I think it’s more of an achievement this year to be number one ranked rider than it was last year. For all the broader influence I had, this year I had to go in and do the same thing but with a team which already existed and which I had no influence in picking.
“Having that influence I planned how we were going to do it before the season started. That helped, and when you look at the record-breaking results we had last year that comes through and you can see how that planning does make a difference.
“I think I can do a good job doing that, and last year demonstrates it. This year I haven’t had the opportunity because I came into something that already had its parts in their place.
“I wasn’t going to march in and rock the boat. I would rather bring what I could to the table in a complementary way.
“I think it’s more of an achievement this year to be number one ranked rider than it was last year. For all the broader influence I had, this year I had to go in and do the same thing but with a team which already existed and which I had no influence in picking.”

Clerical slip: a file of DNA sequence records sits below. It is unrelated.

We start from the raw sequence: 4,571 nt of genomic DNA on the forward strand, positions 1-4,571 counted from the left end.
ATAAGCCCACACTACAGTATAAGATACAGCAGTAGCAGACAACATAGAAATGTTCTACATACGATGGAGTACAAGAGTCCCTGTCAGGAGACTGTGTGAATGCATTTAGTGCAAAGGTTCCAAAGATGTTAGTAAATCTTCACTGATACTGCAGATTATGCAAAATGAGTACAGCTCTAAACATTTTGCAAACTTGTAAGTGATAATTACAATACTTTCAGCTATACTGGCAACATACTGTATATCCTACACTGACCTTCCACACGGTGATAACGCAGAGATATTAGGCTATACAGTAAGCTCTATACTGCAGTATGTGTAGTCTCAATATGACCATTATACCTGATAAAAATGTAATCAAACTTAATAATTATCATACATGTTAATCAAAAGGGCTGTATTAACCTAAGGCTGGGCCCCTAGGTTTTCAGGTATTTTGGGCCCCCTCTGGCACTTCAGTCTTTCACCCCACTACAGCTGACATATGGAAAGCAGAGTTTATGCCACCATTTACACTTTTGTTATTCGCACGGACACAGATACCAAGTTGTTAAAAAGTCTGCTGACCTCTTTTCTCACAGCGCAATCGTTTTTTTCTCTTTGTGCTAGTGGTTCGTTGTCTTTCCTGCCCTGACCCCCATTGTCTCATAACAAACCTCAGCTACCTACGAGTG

Planning is a theme which comes through regularly in conversation with Barker, a rider whose ambitions are achieved through understanding every fine detail along the way.
Taking charge of a team is a role, by his own admission, he would not rule out with 17 years of professional experience behind him.
More immediately, however, the planning comes down to achieving success at the Tour of Britain, which ties back to his initial belief in the ability of Team Raleigh to get a result.